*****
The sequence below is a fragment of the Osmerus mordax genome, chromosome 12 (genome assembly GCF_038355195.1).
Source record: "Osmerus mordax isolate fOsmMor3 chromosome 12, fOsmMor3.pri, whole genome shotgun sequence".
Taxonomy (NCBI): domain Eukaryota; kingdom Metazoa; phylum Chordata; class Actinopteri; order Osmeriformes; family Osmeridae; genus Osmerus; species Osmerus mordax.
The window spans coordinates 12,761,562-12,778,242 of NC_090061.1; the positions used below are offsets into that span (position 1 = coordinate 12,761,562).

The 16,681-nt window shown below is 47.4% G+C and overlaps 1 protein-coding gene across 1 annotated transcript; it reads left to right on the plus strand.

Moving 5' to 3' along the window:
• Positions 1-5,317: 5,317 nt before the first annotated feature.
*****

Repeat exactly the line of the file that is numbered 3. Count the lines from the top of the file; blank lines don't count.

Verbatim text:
Taxonomy (NCBI): domain Eukaryota; kingdom Metazoa; phylum Chordata; class Actinopteri; order Osmeriformes; family Osmeridae; genus Osmerus; species Osmerus mordax.